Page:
• The Battle of Trafalgar (1836), executed for the United Service Club
  • the Castle of Ischia (1841), now in Sunderland Museum and Art Gallery
  • Isola Bella (1841), among the results of a visit to Italy in 1839
  • French troops Fording the Magra (1847)
  • HMS The Victory Bearing the Body of Nelson Towed into Gibraltar after the Battle of Trafalgar (1853), painted for Sir Samuel Morton Peto at Somerleyton Hall, Suffolk (which is today open to the public)
  • The Abandoned (1856; untraced since 1930)

He also executed two notable series of Venetian subjects, one for the former dining room at Bowood House, Wiltshire, for the 3rd Marquess of Lansdowne, the other for the Duchess of Sutherland at Trentham Park, Staffordshire. Neither house survives but some of Stanfield’s work for Bowood can still be seen there (the present Bowood House and park, open to the public, is a conversion of the old stable block). He illustrated Heath’s Picturesque Annuals for the years 1832–34, and in 1838 published a collection of lithographic views on the Rhine, Moselle and Meuse; forty subjects from both sides of the English Channel were also steel-engraved under the title of Stanfield’s Coast Scenery (1836). Among literary works for which he provided illustrations were Captain Marryat’s The Pirate and the Three Cutters (1836), Poor Jack (1840) and the lives and works of Lord Byron, George Crabbe, and Samuel Johnson, mainly in editions by John Murray.

Stanfield’s art was powerfully influenced by his early practice as a scene-painter. But, though there is always a touch of the spectacular and the scenic in his works, and though their colour is apt to be rather dry and hard, they are large and effective in handling, powerful in their treatment of broad atmospheric effects and telling in composition, and they evince the most complete knowledge of the artistic materials with which their painter deals. John Ruskin considered his treatment of the sea and clouds of a very high order and called him the “leader of our English Realists.” Wishing him to be sometimes “less wonderful and more terrible,” Ruskin also pointed out the superior merits of his sketched work, especially in watercolour, to the often contrived picturesque qualities of many of his exhibited oils and the watercolours on which published engravings were based.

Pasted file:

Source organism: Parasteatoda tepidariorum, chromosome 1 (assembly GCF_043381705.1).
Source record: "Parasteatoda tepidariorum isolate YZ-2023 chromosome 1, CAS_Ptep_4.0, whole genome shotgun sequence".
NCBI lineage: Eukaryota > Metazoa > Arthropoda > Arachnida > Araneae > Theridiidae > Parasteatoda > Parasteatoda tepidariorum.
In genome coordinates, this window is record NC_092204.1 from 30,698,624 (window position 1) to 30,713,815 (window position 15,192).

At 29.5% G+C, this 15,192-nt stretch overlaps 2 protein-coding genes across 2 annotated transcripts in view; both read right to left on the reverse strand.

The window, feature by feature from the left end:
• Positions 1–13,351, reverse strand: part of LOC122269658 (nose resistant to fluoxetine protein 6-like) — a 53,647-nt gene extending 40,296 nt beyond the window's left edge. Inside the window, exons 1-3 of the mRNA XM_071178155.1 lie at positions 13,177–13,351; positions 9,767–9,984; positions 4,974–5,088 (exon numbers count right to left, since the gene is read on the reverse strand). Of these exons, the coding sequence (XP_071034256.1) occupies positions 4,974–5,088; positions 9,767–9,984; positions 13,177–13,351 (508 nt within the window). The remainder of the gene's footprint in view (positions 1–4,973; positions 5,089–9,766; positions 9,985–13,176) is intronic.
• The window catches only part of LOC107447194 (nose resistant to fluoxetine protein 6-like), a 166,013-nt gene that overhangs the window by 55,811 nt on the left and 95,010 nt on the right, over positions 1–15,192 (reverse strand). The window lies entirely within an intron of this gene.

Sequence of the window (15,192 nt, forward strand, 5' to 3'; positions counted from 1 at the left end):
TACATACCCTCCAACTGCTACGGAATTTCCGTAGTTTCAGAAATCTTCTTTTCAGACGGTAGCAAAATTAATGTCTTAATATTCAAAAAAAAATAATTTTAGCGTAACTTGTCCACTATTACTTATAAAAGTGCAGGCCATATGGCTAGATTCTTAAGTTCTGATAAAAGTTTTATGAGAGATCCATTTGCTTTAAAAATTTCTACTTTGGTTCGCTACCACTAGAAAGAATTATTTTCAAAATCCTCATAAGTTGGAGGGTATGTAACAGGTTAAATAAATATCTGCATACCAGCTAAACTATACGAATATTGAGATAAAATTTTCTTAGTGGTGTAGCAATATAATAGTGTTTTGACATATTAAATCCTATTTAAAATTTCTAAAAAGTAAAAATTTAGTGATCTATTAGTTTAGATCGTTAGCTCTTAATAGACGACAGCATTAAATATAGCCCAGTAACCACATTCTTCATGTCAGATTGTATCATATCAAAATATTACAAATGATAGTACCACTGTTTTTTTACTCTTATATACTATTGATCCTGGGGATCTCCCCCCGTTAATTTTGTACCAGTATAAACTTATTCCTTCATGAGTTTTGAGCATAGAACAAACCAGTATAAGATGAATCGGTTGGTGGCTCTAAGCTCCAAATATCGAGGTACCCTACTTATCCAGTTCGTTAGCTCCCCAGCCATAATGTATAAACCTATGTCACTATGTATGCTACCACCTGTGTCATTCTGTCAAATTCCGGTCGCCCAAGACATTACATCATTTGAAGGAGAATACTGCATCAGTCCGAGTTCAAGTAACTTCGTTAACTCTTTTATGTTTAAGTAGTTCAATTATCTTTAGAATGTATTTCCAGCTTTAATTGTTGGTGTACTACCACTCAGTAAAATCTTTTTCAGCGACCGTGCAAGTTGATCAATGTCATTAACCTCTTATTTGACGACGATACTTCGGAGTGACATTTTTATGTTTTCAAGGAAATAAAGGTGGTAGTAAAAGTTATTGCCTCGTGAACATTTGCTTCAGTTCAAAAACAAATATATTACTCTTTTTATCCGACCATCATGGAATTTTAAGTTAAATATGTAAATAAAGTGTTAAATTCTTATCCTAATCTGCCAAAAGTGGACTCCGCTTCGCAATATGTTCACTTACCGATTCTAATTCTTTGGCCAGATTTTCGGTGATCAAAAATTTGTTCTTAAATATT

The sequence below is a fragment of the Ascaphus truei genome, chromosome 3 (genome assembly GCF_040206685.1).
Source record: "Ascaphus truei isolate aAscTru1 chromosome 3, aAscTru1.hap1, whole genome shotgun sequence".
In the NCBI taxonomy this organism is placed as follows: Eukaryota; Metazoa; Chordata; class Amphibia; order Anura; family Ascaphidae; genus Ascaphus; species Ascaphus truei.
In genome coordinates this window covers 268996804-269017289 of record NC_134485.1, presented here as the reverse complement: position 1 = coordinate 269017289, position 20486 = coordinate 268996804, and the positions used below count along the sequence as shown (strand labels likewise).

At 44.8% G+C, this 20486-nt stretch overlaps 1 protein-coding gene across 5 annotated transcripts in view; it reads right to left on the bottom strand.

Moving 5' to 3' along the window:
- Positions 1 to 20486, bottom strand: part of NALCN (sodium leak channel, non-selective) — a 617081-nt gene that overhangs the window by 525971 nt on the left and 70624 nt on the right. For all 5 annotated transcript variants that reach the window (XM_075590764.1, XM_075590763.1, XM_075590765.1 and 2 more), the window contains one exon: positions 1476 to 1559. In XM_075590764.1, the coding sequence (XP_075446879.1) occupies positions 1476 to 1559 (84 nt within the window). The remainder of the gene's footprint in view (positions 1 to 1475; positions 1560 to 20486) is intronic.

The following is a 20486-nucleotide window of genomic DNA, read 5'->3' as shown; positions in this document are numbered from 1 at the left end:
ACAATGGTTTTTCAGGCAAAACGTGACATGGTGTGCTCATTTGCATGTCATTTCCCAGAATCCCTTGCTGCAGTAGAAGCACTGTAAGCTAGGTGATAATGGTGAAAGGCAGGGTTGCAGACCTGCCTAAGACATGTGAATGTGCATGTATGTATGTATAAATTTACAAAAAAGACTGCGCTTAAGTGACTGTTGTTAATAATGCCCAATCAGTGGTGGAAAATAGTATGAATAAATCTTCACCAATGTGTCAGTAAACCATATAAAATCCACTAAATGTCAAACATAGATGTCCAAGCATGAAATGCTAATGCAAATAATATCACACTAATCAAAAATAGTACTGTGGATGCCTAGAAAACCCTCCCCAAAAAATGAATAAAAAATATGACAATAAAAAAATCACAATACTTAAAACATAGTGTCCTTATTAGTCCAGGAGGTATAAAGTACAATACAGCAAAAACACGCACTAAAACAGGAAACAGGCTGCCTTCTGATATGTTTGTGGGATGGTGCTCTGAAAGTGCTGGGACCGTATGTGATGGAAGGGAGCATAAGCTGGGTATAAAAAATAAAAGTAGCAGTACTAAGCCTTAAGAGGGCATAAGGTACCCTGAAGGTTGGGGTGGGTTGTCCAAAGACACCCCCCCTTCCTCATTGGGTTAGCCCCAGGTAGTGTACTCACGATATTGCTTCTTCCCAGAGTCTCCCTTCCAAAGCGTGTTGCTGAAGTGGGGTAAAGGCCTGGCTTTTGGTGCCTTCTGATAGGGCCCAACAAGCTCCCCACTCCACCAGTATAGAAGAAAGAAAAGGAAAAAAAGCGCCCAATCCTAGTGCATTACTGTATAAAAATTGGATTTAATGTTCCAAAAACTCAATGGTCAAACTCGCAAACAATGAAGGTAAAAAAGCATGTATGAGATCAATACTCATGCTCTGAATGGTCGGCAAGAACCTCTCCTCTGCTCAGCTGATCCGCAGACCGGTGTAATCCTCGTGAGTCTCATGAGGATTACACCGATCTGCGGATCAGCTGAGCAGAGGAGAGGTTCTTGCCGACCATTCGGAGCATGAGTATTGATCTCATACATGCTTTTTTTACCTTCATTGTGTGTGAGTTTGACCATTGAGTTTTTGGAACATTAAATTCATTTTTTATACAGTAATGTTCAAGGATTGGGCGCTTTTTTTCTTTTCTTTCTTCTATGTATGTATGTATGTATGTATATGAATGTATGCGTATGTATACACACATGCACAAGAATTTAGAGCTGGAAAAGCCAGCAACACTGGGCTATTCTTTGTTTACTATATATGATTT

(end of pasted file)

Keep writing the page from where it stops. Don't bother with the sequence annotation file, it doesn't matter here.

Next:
Stanfield was admired not only for his art but his personal simplicity and a modesty. He was born a Catholic and became increasingly devout in middle life, after the loss in 1838 of his eldest son by his second marriage (to Rebecca Adcock) and then, in the 1850s, both the children of his first marriage (to Mary Hutchinson, who had died in childbirth).

His eldest surviving son, George Clarkson Stanfield (1828–78) was also a painter of similar subjects, largely trained by his father. His grandson by his daughter Harriet, Joseph Richard Bagshawe was also a marine painter.

Stanfield died at Hampstead, London, and was buried in Kensal Green Catholic Cemetery.

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Regency Personalities Series

In my attempts to provide us with the details of the Regency, today I continue with one of the many period notables.

John Scott (Editor)
24 October 1784 – 27 February 1821

John Scott edited several liberal newspapers: The Statesman, which Leigh Hunt founded; the Stamford News, published by John Drakard; Drakard’s Paper (a London edition of this), which he renamed The Champion; and the most notable, the London Magazine, which he revived, as a monthly, in January 1820.

Under his direction, the magazine included works by such luminaries as Wordsworth, Charles Lamb, de Quincey, John Clare, Thomas Hood, Carlyle, Keats, Leigh Hunt, and Hazlitt. He also agreed to write a third of the magazine himself, which he did mostly under pseudonyms.

He attended Aberdeen Grammar School, as did Lord Byron, who was some years younger; he spent 1795-8 at Marischal College, but left without graduating. When Byron published an account of his marriage in 1816, Scott called this publication indelicacy; Leigh Hunt quarreled with him over this.